What is endometriosis?
Endometriosis happens when tissue similar to the type found lining the inside of the uterus grows in other places in the body. Endometriosis is most commonly found on the ovaries, fallopian tubes, and the back part of the uterus, but endometrial tissues can potentially grow anywhere. Doctors have reported finding endometrial tissue in the abdomen, bladder, kidneys, lungs and diaphragm, although these locations are much less common. In people with endometriosis, the endometrial tissue continues to act as it would as if still inside the uterus. The tissue growing on other organs still follows the menstrual cycle, swelling up and bleeding every month. While not life-threatening, endometriosis can be debilitating, causing painful, heavy periods; infertility; bloating; painful sex and other problems.
What causes endometriosis?
There are several theories about what causes endometriosis; the most common is Sampson’s Theory, also known as retrograde menstruation. During retrograde menstruation, endometrial cells get out of the uterus through the fallopian tubes and implant on tissues inside the abdomen, says Dr Gretchen Glaser, MD, a physician in gynaecologic surgery. Pay attention to these endometriosis symptoms and talk to your doctor if you’re concerned.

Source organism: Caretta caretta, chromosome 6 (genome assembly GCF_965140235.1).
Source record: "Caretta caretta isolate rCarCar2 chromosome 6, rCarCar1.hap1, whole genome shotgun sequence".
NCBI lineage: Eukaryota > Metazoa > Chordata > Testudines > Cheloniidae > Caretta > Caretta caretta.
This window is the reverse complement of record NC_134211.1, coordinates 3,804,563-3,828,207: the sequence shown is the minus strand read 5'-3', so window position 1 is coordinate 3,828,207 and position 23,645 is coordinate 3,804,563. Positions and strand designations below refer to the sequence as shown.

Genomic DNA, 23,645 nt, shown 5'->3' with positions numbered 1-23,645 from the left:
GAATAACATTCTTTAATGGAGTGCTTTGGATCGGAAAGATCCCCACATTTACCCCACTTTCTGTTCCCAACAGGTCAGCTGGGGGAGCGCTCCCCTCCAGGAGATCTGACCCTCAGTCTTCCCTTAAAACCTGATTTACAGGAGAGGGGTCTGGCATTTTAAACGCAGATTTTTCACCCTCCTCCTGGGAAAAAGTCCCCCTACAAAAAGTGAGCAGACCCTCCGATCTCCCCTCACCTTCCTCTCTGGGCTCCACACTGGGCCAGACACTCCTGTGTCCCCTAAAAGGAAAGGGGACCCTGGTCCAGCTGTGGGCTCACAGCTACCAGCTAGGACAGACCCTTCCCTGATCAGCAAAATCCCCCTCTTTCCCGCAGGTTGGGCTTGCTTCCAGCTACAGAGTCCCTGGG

You have pain before, during and after your period
Pain is the most common symptom of endometriosis. Pain starts a few days before a person’s period, can last through the period, and continue for a couple of days after, says Dr Glaser. Some pain associated with a period is normal, but when pain becomes unmanageable and lasts for a long time, it could be a symptom of endometriosis. “When women find that they have to stay home from school or they have to stay home from work, they’re vomiting, or that they can’t function essentially during their period, that’s a good time to get checked out,” says Dr Glaser.